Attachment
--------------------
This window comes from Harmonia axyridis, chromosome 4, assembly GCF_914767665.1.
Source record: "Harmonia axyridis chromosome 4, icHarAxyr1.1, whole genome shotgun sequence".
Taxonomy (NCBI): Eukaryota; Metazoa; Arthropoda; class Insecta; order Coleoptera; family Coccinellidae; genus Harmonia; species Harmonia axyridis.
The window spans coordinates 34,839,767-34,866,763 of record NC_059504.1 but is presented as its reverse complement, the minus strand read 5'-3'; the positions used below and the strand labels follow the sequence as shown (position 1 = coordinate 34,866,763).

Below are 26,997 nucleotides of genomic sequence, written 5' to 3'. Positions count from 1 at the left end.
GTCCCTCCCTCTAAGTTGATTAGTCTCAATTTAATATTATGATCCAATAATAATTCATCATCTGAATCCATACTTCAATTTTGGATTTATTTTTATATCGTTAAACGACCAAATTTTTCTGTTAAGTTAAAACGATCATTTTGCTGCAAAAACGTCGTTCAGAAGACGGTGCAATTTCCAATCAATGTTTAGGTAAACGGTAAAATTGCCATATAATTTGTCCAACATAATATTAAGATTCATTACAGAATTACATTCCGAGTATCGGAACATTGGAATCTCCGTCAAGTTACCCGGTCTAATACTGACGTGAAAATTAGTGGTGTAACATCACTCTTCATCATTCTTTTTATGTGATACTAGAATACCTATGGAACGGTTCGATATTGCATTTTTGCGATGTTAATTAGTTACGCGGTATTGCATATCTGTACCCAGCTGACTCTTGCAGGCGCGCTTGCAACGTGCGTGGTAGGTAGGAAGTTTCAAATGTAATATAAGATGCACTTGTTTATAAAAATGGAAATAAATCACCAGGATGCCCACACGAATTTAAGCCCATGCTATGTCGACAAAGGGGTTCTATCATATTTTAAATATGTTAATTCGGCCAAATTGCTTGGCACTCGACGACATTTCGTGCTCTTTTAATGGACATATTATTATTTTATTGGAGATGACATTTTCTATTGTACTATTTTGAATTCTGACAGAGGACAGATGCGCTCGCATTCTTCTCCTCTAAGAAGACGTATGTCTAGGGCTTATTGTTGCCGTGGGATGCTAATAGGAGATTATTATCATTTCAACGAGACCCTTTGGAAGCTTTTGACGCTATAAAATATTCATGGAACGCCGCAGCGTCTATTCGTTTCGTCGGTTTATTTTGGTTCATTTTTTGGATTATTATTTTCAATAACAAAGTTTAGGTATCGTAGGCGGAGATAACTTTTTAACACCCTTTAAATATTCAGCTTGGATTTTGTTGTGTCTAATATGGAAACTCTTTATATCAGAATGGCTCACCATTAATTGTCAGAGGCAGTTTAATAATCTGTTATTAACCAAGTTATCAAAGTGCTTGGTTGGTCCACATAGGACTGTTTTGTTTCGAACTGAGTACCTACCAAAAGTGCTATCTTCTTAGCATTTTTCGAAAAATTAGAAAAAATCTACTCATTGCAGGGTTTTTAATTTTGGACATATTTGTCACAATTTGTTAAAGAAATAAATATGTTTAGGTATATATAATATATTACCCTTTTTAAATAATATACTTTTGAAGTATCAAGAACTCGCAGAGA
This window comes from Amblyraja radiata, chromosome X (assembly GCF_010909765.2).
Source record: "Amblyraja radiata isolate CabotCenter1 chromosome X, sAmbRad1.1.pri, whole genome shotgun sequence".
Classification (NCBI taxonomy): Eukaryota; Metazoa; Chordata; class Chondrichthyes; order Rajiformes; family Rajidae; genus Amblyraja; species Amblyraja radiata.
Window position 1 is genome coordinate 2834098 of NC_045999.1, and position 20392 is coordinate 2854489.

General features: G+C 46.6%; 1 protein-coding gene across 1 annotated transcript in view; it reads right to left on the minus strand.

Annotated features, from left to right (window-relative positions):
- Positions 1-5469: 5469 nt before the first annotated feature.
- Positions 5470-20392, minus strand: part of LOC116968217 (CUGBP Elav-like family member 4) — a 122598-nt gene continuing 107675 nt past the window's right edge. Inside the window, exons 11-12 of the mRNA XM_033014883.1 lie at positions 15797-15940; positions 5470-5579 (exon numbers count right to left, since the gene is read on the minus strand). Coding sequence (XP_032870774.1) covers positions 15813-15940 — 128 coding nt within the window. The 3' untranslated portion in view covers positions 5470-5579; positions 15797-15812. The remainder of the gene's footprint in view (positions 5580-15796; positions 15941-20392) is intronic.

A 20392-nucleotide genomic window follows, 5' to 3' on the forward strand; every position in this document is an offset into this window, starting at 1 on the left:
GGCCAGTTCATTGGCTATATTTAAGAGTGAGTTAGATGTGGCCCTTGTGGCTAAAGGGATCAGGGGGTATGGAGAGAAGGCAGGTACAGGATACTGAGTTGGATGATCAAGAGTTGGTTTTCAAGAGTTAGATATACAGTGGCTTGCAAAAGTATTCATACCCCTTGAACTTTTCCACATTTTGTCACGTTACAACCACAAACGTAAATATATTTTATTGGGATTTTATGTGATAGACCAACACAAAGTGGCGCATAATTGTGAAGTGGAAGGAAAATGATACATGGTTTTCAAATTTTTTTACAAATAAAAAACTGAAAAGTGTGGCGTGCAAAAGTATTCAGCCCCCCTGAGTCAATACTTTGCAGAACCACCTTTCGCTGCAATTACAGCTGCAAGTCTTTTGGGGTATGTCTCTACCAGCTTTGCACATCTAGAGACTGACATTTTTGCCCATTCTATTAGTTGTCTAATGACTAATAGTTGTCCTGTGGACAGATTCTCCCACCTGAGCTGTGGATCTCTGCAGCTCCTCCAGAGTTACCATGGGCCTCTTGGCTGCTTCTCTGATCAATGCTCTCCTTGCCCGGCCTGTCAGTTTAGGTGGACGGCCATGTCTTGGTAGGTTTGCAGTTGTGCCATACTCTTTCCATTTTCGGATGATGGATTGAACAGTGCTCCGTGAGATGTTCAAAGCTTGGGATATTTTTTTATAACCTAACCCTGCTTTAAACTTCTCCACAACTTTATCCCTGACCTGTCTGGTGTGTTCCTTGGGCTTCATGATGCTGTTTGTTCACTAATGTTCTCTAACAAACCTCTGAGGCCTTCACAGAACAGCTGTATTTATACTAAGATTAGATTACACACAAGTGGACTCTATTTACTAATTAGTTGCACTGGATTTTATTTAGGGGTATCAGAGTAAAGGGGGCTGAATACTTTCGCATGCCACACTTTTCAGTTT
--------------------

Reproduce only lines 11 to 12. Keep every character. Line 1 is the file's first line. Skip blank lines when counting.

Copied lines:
General features: G+C 46.6%; 1 protein-coding gene across 1 annotated transcript in view; it reads right to left on the minus strand.

Annotated features, from left to right (window-relative positions):